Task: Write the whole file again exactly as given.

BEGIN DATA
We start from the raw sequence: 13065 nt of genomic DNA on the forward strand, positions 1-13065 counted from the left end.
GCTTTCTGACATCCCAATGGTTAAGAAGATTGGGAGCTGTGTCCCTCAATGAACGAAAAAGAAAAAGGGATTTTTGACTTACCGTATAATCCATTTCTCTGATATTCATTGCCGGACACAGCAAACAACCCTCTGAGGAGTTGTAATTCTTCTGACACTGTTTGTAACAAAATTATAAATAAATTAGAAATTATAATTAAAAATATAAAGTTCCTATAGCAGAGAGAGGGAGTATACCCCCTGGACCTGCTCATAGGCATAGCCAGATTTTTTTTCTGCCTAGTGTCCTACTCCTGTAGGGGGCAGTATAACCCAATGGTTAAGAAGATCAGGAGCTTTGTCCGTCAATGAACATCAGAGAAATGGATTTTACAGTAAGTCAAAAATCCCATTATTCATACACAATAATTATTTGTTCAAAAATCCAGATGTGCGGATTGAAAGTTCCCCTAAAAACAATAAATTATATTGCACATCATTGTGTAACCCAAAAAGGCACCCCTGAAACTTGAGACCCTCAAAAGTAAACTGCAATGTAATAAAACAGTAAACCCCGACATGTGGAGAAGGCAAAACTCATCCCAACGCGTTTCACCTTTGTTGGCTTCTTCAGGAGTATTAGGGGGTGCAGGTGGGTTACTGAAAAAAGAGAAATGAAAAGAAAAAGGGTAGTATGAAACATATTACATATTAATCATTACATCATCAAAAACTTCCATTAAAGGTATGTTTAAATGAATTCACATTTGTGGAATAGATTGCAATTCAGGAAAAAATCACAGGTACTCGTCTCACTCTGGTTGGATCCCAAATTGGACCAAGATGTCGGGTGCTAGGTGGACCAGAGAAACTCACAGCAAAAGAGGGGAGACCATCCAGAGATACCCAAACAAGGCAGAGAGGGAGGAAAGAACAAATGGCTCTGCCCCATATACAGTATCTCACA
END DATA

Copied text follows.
We start from the raw sequence: 13065 nt of genomic DNA on the forward strand, positions 1-13065 counted from the left end.
GCTTTCTGACATCCCAATGGTTAAGAAGATTGGGAGCTGTGTCCCTCAATGAACGAAAAAGAAAAAGGGATTTTTGACTTACCGTATAATCCATTTCTCTGATATTCATTGCCGGACACAGCAAACAACCCTCTGAGGAGTTGTAATTCTTCTGACACTGTTTGTAACAAAATTATAAATAAATTAGAAATTATAATTAAAAATATAAAGTTCCTATAGCAGAGAGAGGGAGTATACCCCCTGGACCTGCTCATAGGCATAGCCAGATTTTTTTTCTGCCTAGTGTCCTACTCCTGTAGGGGGCAGTATAACCCAATGGTTAAGAAGATCAGGAGCTTTGTCCGTCAATGAACATCAGAGAAATGGATTTTACAGTAAGTCAAAAATCCCATTATTCATACACAATAATTATTTGTTCAAAAATCCAGATGTGCGGATTGAAAGTTCCCCTAAAAACAATAAATTATATTGCACATCATTGTGTAACCCAAAAAGGCACCCCTGAAACTTGAGACCCTCAAAAGTAAACTGCAATGTAATAAAACAGTAAACCCCGACATGTGGAGAAGGCAAAACTCATCCCAACGCGTTTCACCTTTGTTGGCTTCTTCAGGAGTATTAGGGGGTGCAGGTGGGTTACTGAAAAAAGAGAAATGAAAAGAAAAAGGGTAGTATGAAACATATTACATATTAATCATTACATCATCAAAAACTTCCATTAAAGGTATGTTTAAATGAATTCACATTTGTGGAATAGATTGCAATTCAGGAAAAAATCACAGGTACTCGTCTCACTCTGGTTGGATCCCAAATTGGACCAAGATGTCGGGTGCTAGGTGGACCAGAGAAACTCACAGCAAAAGAGGGGAGACCATCCAGAGATACCCAAACAAGGCAGAGAGGGAGGAAAGAACAAATGGCTCTGCCCCATATACAGTATCTCACA